All my life I’ve heard of Turkey Tetrazzini al Forno though I’d never had it before. It certainly has an old-world name so I assumed it had all the charm of an authentic Italian pasta dish – rustic enough to be romantic and satisfying enough to be an essential dish in an Italian kitchen. But I was wrong.
Like all pasta al forno recipes, this is a satisfying and generously unfussy dish, designed to feed many (or just a few many times). Cheesy, with its strings of cheddar bechemel stretching from oven dish to plate, it hits all the marks for first-class comfort food. Everyone likes spaghetti and cheese, don’t they?
What is Tetrazzini?
Tetrazzini is a baked pasta dish purportedly named after the Italian opera singer Luisa Tetrazzini. Despite its symphonious name, it’s actually mid-century American, not Italian. The turkey should have been a giveaway…
It’s made with pantry staples and lends itself to all sorts of variations. This means it doesn’t require trips to the Italian market for hard-to-find pasta shapes, artisan cheese, or the very best canned tomatoes from Italy. In other words, it’s good food while I’m staying in avoiding my usual round-up of three stores, the farmers market, and a butcher shop to get dinner to the table.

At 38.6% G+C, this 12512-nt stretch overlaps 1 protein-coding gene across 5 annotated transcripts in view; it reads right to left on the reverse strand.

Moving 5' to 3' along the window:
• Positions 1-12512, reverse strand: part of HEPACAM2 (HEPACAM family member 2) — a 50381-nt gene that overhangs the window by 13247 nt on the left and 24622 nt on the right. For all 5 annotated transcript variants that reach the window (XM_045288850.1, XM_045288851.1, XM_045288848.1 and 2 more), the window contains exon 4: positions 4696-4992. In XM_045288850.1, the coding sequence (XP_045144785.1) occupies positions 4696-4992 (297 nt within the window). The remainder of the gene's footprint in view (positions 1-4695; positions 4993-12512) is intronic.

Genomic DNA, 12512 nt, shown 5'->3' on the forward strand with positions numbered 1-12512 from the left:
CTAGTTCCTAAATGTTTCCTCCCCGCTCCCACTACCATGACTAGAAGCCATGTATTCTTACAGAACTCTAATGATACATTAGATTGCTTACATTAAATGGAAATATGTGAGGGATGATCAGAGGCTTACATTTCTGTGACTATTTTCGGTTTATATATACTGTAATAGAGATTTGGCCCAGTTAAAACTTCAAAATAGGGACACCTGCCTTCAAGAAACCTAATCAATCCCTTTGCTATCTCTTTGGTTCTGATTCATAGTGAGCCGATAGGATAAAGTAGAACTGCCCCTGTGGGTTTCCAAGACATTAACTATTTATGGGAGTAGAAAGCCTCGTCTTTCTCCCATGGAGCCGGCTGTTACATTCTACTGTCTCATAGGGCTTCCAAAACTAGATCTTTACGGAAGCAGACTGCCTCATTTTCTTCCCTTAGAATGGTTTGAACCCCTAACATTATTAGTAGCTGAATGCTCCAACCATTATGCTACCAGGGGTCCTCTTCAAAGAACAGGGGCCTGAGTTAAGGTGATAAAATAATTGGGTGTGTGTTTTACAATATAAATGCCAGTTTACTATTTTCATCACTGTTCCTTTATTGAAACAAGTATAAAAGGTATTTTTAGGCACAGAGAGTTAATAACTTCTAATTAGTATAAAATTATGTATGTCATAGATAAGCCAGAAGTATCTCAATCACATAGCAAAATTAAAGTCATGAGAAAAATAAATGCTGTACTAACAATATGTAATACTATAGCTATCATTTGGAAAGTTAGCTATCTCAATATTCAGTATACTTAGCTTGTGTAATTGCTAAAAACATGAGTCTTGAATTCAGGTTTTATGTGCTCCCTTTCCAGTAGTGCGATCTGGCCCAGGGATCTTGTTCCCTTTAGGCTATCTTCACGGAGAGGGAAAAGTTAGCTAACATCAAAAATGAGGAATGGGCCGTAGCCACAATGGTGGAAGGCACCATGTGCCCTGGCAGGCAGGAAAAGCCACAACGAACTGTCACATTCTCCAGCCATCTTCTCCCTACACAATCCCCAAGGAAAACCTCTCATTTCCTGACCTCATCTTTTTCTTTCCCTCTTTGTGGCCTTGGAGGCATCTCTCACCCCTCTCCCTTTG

Having never made or even eaten it before I did some googling and decided that tetrazzini is something that everyone adapts their way. I used chicken instead of turkey and a smattering of whatever colorful vegetables I had on hand. I served it with a great big pile of crisp lettuce leaves and herbs simply dressed in olive oil and lemon from my tree.
In retrospect, I wonder if Chicken Tetrazzini is all that different from Chicken a la King! But I can’t say for sure because I’ve never made that before either…
Oh well. My recipe may not have the romantic pedigree its name suggests but it does have a flourish of fantasy nonetheless. The best part might just be tomorrow mid-day when I imagine myself scarfing the last portion of tetrazzini standing in front of the open refrigerator eating it straight from the dish. GREG